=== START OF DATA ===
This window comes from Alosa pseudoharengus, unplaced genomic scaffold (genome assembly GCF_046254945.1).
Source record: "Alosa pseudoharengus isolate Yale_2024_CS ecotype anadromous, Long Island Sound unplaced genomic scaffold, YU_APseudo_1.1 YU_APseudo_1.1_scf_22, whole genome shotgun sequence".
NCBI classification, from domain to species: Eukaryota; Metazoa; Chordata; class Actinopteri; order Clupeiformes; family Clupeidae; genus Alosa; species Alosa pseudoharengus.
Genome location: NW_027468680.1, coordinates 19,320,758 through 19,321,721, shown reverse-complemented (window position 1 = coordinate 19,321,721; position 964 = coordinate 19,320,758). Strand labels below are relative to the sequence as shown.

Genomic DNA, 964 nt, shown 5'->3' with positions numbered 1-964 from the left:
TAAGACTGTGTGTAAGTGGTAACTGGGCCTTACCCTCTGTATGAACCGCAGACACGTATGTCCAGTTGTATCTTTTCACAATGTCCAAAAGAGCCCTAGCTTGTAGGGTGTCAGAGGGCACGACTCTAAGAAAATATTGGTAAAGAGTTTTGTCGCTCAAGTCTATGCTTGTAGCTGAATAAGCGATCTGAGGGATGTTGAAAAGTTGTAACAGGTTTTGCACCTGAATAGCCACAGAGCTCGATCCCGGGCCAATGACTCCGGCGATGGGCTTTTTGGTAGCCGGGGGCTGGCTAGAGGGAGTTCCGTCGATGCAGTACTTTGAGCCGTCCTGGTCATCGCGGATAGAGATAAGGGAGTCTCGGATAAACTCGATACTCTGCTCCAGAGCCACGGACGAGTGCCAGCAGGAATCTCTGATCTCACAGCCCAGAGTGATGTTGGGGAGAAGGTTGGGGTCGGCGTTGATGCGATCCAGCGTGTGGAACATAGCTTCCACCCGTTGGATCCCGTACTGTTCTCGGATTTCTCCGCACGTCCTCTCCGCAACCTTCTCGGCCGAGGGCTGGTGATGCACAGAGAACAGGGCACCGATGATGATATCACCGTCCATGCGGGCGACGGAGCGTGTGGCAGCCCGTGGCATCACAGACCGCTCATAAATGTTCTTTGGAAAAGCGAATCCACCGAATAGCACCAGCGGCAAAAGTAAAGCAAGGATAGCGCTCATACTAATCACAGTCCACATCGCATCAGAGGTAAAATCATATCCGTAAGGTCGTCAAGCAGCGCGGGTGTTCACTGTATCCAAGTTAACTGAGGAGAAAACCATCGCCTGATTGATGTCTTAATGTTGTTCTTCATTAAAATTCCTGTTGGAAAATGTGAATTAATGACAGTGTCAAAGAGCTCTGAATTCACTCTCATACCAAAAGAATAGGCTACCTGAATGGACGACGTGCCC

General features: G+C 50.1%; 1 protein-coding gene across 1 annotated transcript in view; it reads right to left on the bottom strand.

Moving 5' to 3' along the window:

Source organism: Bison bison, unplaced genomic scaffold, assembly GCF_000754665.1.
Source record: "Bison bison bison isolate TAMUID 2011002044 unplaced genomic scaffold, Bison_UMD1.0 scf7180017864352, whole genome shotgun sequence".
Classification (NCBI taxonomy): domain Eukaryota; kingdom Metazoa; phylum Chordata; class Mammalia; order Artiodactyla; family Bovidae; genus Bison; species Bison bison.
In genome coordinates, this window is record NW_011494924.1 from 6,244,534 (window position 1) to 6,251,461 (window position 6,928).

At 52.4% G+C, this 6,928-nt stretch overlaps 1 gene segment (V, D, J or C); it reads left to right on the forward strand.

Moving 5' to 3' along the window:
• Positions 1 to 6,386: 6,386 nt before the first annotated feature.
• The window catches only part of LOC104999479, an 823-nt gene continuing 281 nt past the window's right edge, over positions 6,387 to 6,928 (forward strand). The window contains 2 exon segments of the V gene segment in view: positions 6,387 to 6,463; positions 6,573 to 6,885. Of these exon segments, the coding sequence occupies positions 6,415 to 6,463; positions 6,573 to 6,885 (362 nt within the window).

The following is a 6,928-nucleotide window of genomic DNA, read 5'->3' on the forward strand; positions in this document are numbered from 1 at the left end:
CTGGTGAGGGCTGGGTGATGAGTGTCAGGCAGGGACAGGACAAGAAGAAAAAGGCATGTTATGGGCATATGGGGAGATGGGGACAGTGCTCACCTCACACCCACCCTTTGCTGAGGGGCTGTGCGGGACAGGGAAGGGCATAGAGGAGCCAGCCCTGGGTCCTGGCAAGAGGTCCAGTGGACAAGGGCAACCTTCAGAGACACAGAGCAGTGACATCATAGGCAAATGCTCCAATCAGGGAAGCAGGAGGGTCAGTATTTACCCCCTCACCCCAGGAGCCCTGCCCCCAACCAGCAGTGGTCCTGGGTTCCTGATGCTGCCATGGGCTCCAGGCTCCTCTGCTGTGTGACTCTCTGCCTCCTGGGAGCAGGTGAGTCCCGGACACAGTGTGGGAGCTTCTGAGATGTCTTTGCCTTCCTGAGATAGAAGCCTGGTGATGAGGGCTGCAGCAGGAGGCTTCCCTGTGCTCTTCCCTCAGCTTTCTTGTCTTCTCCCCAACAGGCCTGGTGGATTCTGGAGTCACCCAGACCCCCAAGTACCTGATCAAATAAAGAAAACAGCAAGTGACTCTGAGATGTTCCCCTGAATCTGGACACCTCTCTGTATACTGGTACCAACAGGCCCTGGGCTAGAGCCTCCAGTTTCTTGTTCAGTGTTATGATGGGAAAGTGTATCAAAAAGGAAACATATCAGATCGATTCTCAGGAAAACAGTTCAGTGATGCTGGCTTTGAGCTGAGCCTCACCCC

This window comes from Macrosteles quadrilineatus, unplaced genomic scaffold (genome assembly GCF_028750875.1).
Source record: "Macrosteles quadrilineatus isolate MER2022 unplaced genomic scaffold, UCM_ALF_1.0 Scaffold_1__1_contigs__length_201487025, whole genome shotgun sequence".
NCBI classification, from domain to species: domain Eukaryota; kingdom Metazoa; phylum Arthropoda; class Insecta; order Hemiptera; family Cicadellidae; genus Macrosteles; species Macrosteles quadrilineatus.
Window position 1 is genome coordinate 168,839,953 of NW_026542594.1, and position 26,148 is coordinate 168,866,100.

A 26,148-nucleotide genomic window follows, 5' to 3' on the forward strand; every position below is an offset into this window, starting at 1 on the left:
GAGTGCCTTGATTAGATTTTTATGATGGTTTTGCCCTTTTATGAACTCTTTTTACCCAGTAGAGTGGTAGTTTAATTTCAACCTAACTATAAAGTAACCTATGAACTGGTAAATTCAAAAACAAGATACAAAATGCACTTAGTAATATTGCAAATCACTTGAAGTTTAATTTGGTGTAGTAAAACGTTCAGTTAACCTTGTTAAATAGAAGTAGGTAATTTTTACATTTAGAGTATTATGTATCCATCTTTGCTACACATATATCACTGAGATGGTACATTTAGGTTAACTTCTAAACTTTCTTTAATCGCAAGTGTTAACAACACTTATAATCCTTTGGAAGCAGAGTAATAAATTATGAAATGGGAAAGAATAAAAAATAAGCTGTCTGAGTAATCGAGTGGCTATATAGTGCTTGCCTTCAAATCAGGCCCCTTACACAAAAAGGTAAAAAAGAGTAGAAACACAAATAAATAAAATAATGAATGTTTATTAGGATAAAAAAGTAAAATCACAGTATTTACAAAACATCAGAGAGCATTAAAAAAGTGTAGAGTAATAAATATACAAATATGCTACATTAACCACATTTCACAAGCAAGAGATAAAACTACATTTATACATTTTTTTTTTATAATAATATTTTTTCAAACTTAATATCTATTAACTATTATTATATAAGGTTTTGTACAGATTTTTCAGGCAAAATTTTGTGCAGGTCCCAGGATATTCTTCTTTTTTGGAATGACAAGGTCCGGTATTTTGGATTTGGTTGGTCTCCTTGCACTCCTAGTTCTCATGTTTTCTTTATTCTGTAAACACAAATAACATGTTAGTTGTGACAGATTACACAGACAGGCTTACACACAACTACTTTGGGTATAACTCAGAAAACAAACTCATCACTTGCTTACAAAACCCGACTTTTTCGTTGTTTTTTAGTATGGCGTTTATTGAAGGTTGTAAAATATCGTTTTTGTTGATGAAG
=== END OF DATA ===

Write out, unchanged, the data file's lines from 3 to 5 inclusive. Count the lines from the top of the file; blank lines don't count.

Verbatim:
NCBI classification, from domain to species: Eukaryota; Metazoa; Chordata; class Actinopteri; order Clupeiformes; family Clupeidae; genus Alosa; species Alosa pseudoharengus.
Genome location: NW_027468680.1, coordinates 19,320,758 through 19,321,721, shown reverse-complemented (window position 1 = coordinate 19,321,721; position 964 = coordinate 19,320,758). Strand labels below are relative to the sequence as shown.

Genomic DNA, 964 nt, shown 5'->3' with positions numbered 1-964 from the left: